Collectors Joe and Jill McKinstry Fill their Home with Local Art
“The problem is, we don’t have enough walls.” It sounds ironic, coming from Joe McKinstry, owner of prominent Seattle homebuilding and remodeling company Joseph McKinstry Construction Company. But once you experience the sheer volume of art in his house—a lovely Mount Baker Craftsman, where he lives with his wife, Jill, director of the University of Washington’s Odegaard Undergraduate Library—it makes sense. Every wall is filled with paintings, drawings and sculpted objects, almost all by local artists.
Paint in his veins.
McKinstry comes from an artistic Seattle family—his mother, Ellen Ann Hutchinson McKinstry, was a painter (who studied under local abstract expressionist Mark Tobey) from whom Joe inherited several pieces, including a prized postcard sent to her by Seattle sculptor James FitzGerald. He also inherited her talent; several of his own watercolors dot the home, among large abstract paintings by locals William Ingham and Melinda Hannigan, bright pastel water lilies by Cass Nevada, and a pen-and-ink piece by Amy Nikaitani, purchased at the Puyallup Fair.
“We’re not collectors, just appreciators.”
McKinstry stresses that he and Jill have never bought a piece from a major gallery, or sought out “world-class” artists, preferring to buy locally made work at coffee-shop shows, school auctions and from artist friends, including Seattle glass maven Ginny Ruffner, whose gorgeous, gigantic painting of a pear adorns an entire wall of the kitchen.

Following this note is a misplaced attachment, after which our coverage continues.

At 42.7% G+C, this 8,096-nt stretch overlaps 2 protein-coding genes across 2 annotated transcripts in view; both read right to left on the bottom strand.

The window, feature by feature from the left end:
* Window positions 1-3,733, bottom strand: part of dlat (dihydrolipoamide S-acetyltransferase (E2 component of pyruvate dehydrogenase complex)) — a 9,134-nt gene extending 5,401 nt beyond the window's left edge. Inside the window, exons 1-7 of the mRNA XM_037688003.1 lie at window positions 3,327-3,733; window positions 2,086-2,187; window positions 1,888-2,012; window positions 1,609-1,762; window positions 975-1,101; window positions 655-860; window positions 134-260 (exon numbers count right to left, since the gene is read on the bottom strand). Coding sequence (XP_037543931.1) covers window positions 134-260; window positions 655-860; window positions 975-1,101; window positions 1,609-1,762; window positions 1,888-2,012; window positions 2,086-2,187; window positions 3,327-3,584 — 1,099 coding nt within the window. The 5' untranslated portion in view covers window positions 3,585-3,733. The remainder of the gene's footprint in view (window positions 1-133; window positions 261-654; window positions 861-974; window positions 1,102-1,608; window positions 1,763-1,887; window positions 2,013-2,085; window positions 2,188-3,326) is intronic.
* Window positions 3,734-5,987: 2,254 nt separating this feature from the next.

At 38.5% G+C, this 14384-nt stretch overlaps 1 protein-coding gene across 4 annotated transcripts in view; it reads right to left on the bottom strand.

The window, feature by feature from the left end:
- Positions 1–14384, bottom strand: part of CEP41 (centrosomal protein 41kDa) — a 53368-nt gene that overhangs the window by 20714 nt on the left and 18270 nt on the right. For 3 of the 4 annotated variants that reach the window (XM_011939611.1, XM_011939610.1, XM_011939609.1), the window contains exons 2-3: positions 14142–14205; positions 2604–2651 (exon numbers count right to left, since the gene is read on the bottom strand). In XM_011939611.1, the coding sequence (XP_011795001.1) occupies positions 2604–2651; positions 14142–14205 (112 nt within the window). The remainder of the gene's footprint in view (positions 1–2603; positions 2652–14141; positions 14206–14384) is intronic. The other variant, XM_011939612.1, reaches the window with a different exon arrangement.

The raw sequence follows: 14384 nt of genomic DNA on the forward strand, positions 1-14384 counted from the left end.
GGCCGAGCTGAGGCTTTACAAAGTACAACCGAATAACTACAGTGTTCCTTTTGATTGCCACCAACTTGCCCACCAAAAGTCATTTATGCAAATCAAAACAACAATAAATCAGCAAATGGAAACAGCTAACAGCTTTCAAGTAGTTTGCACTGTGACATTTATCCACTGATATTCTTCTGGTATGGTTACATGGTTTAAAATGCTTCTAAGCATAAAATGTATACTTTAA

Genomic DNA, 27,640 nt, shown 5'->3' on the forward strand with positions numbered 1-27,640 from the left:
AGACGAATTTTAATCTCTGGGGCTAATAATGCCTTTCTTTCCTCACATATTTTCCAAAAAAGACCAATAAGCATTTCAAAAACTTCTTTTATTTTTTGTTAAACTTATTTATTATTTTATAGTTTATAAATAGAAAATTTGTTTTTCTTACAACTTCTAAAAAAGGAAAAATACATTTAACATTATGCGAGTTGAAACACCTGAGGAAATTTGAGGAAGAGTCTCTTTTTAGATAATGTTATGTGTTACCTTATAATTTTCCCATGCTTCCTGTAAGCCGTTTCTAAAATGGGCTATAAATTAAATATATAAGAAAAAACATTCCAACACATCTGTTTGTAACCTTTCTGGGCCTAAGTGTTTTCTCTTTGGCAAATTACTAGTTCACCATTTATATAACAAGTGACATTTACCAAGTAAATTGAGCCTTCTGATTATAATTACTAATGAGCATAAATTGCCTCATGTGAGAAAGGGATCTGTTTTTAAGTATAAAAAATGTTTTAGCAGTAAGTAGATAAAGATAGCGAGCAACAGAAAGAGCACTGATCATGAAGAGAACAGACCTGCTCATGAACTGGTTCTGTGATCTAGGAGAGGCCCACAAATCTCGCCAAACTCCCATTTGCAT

Emphasis on emotional significance.
Jill McKinstry says that originally, most of the value in their collection came from the personal connection and story of each piece: Jim Bottomley’s huge, black, papier-mâché bull head, which serves as a source of fascination for visitors; a carved cedar post from Joe’s parents’ house, by local woodcarving legend Dudley Carter; the portrait of a woman fearfully clutching a miniature house frame, by Redmond painter Aaron Coberly, which resonates with Joe’s work as a builder.
Seattle artist and McKinstry family friend Robin Siegl’s charcoal drawing of the Bloedel Gardens sits above the fireplace. (The couple painted the walls specifically to make this piece pop.) Siegl’s vibrant industrial waterfront paintings are currently on display in Seattle Art Museum’s Taste restaurant and at the Washington State Convention Center (details at robinsiegl.com). Behind the McKinstrys is a piece by Seattle painter William Ingham.